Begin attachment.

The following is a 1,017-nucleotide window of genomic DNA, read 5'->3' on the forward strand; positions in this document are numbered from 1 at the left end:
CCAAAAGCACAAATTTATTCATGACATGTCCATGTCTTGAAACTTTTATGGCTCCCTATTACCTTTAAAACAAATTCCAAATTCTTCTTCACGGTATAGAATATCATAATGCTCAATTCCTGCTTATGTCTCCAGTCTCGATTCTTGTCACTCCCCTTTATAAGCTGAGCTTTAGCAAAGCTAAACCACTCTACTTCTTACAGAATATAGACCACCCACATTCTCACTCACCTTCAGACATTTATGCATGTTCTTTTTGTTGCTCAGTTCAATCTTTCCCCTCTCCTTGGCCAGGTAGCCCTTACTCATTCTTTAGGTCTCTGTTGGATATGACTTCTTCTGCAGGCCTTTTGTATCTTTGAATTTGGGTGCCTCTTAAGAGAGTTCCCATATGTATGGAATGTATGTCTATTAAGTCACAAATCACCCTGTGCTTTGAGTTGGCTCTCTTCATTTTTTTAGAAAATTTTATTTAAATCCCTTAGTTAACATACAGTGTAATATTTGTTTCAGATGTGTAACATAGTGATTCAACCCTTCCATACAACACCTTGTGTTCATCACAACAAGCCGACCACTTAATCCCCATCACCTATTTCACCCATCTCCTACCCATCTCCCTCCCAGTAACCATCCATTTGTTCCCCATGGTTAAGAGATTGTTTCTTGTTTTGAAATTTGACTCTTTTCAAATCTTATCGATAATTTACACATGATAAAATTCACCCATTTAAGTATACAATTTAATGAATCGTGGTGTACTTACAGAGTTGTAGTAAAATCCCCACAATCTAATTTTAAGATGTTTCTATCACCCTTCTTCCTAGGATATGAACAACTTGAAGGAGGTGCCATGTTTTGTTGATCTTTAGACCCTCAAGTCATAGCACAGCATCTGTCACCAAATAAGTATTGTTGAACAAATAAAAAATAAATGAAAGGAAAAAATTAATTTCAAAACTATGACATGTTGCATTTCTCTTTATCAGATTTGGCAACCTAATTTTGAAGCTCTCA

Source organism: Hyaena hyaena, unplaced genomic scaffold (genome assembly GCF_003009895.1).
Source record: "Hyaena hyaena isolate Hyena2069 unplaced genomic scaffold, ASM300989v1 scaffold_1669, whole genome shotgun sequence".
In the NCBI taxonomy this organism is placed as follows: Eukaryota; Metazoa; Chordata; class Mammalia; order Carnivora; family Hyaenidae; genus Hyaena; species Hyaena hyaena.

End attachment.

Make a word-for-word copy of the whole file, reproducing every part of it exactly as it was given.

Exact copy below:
The following is a 1,017-nucleotide window of genomic DNA, read 5'->3' on the forward strand; positions in this document are numbered from 1 at the left end:
CCAAAAGCACAAATTTATTCATGACATGTCCATGTCTTGAAACTTTTATGGCTCCCTATTACCTTTAAAACAAATTCCAAATTCTTCTTCACGGTATAGAATATCATAATGCTCAATTCCTGCTTATGTCTCCAGTCTCGATTCTTGTCACTCCCCTTTATAAGCTGAGCTTTAGCAAAGCTAAACCACTCTACTTCTTACAGAATATAGACCACCCACATTCTCACTCACCTTCAGACATTTATGCATGTTCTTTTTGTTGCTCAGTTCAATCTTTCCCCTCTCCTTGGCCAGGTAGCCCTTACTCATTCTTTAGGTCTCTGTTGGATATGACTTCTTCTGCAGGCCTTTTGTATCTTTGAATTTGGGTGCCTCTTAAGAGAGTTCCCATATGTATGGAATGTATGTCTATTAAGTCACAAATCACCCTGTGCTTTGAGTTGGCTCTCTTCATTTTTTTAGAAAATTTTATTTAAATCCCTTAGTTAACATACAGTGTAATATTTGTTTCAGATGTGTAACATAGTGATTCAACCCTTCCATACAACACCTTGTGTTCATCACAACAAGCCGACCACTTAATCCCCATCACCTATTTCACCCATCTCCTACCCATCTCCCTCCCAGTAACCATCCATTTGTTCCCCATGGTTAAGAGATTGTTTCTTGTTTTGAAATTTGACTCTTTTCAAATCTTATCGATAATTTACACATGATAAAATTCACCCATTTAAGTATACAATTTAATGAATCGTGGTGTACTTACAGAGTTGTAGTAAAATCCCCACAATCTAATTTTAAGATGTTTCTATCACCCTTCTTCCTAGGATATGAACAACTTGAAGGAGGTGCCATGTTTTGTTGATCTTTAGACCCTCAAGTCATAGCACAGCATCTGTCACCAAATAAGTATTGTTGAACAAATAAAAAATAAATGAAAGGAAAAAATTAATTTCAAAACTATGACATGTTGCATTTCTCTTTATCAGATTTGGCAACCTAATTTTGAAGCTCTCA

Source organism: Hyaena hyaena, unplaced genomic scaffold (genome assembly GCF_003009895.1).
Source record: "Hyaena hyaena isolate Hyena2069 unplaced genomic scaffold, ASM300989v1 scaffold_1669, whole genome shotgun sequence".
In the NCBI taxonomy this organism is placed as follows: Eukaryota; Metazoa; Chordata; class Mammalia; order Carnivora; family Hyaenidae; genus Hyaena; species Hyaena hyaena.